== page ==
Posted in Random Things Tours

The Smallest Man by Frances Quinn

Published: 7th Jan 2021

Publisher: Simon and Schuster

ISBN: 978-1471193408

Maybe it’s because I have a disability or because I worked on a PhD in Disability Theory, but I love books like this that cover a familiar part of history but from a disability perspective. The author has given herself freedom to create by using an interesting and unusual character, through which she can tell the story of a very tumultuous period of history. The book is set in the 17th Century, prior to the Civil War, in the royal court of King Charles I. Nat Davy is based on Sir Jeffrey Hudson, immortalised with the Queen in a painting by Van Dyck. Nat wants to be ‘normal’, but even when he reached adulthood he was only eighteen inches tall. He was born in Oakham and when the circus visited the town he was almost sold to them by his own father. However, his eventual fate is even more bizarre! He is sold by his father to the Duke of Buckingham and taken to the court of King Charles 1st. The Duke had him put into a pie to surprise Queen Henrietta Maria, who is only 15 and desperately unhappy and homesick. Nat becomes her ‘pet’ and he joins an existing menagerie of dogs and monkeys. However, the Queen and Nat are are both outsiders and they are both lonely, so the two form a bond, becoming close friends. I loved that he is seen as a harmless pet in the court, when actually he’s in a very powerful position; he has the ear of the woman who could trigger a Civil War. He will never be accepted by other boys his age at court, he can’t participate in masculine pursuits like hunting, but he is about embark on an epic adventure – much greater than his size might suggest.

Queen Henrietta Maria with Sir Jeffrey Hudson (1633)

Nat becomes the Queen’s closest protector and I found it fascinating that she trusts him in this role. They go on the run and he is looking after her all the way, determined to keep the Queen safe. There is something very satisfying in the fact he is underestimated at every turn, but always manages to surprise people. He has two friends, Henry and a girl named Arabella who is the most beautiful young woman at court. Nat loves her, but would she see past his disability and return his love? Nat wonders if the best plan would be to see her marry Henry, then he could still keep her close. Even now, the subject ołth disabilities as sexual beings, capable of being desired. The fact that this is the 17th Century shows us these types of relationships did possibly happened, just quietly and in the background. However, this wasn’t the most successful part of the novel. The success is in the way Nat copes in this world, considering how hard it can still be to be different in the 21st Century. Even though he is physically small, he stands head and shoulders above anyone else in the book.

The first part had the most pace and set the scene beautifully. The rest of the novel is slower and didn’t fully hold my attention in the same way. The depth of research is undeniable here and I learned a lot about this period of history, beyond the basic Royalist/Roundhead split. I loved that the author drew a parallel between Nat’s servitude and the situation the Queen is in. Even though she has riches and might seem lucky to some, she too is living in a form of slavery and this is why they connect. She was sent away from her home and loved ones, to marry a man she’d never met and didn’t love. I have seen reviews criticising the latter half for focussing too much on Nat’s love story, whilst glossing over huge historical events like the beheading of Charles 1st, but I think that misses the point. This isn’t the history of the royal court or the Civil War, that history has been written by the victors, who are primarily male, able-bodied and Parliamentarian. This novel is Nat’s story, not theirs and the biggest thing in his life is that he’s in love. That’s the whole point of ‘writing back’ – it takes a minority narrative and makes it centre of attention. It gives us a different window to view events through and imagines someone who would normally be without agency, having power over their own story.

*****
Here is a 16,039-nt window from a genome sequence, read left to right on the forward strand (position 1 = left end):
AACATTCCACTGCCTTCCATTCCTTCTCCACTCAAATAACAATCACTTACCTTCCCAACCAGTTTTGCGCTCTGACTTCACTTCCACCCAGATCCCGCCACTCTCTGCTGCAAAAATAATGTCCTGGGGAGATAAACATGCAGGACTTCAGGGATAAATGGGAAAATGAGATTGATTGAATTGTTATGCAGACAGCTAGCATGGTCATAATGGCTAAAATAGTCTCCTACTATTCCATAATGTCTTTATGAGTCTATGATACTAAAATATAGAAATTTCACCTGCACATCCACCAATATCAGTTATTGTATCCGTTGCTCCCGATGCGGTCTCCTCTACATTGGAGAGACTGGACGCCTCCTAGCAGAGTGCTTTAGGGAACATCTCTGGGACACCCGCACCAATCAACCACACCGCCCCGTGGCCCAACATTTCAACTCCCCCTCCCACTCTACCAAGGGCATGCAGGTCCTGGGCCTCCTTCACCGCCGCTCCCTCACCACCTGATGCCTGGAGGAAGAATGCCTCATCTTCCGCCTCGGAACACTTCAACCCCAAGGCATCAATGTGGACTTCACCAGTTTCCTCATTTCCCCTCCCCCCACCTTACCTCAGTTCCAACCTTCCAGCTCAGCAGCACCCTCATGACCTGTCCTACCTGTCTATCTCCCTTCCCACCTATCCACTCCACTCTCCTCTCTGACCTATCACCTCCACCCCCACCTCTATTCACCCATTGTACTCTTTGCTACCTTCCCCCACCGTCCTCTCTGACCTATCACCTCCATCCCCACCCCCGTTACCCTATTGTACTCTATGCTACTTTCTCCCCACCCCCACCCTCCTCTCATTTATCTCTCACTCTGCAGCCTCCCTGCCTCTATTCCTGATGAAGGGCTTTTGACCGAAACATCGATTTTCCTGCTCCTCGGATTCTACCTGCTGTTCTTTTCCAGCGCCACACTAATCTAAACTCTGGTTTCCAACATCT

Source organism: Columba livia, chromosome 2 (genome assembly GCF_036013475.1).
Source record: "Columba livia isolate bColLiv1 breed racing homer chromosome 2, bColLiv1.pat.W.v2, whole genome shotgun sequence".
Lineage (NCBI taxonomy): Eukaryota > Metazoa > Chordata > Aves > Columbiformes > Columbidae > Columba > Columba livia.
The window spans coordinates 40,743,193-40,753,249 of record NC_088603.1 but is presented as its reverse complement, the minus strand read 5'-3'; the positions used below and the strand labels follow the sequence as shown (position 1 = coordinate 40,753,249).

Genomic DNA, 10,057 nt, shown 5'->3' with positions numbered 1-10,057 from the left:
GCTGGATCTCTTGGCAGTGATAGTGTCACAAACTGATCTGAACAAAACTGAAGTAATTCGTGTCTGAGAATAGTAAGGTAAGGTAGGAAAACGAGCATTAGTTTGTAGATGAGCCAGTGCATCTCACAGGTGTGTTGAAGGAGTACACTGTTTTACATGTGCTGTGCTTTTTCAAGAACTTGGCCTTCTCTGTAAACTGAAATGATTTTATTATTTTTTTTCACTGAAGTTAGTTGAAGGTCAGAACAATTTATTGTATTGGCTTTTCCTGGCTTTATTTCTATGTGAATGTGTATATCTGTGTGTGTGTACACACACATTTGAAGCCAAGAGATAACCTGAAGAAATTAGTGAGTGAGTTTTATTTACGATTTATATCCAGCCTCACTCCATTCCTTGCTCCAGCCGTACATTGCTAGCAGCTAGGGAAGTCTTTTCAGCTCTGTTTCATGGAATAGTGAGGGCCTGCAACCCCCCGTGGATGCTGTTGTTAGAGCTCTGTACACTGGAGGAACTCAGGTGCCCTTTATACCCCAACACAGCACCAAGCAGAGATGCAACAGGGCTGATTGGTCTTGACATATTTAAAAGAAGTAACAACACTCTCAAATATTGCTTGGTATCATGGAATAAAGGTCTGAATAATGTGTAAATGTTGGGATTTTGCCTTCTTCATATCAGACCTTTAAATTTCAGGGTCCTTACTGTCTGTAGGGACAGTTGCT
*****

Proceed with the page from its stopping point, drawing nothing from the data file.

Meet The Author

Frances Quinn read English at King’s College, Cambridge and is a journalist and copywriter. She has written for magazines like Prima and Good Housekeeping. She lives in Brighton with her husband and Tonkinese cats. The Smallest Man is her first novel.

Posted in Damp Pebbles Tour

Twenty Years A Stranger by Deborah Twelves

Lies do not erase the truth, they simply delay it’s discovery.

This turned out to be quite a difficult read for me, because I spent some time in a relationship with someone who had narcissistic personality disorder. By the end of our relationship I was thousand of pounds in debt and had found out he had been trying to bully a vulnerable member of my family into an affair. It was like we’d been living totally separate lives, with his only intent to further his own interests and leave my confidence in tatters. I felt like I’d had a relationship with someone who didn’t exist. Years of gaslighting had left me doubting my own experience, my version of events and even my ability to make decisions. I thought this novel explained the concepts of narcissism and gaslighting very well and I think the accuracy is down to this being a true story at heart. The author wanted get this right for other survivors. I think she did a great job.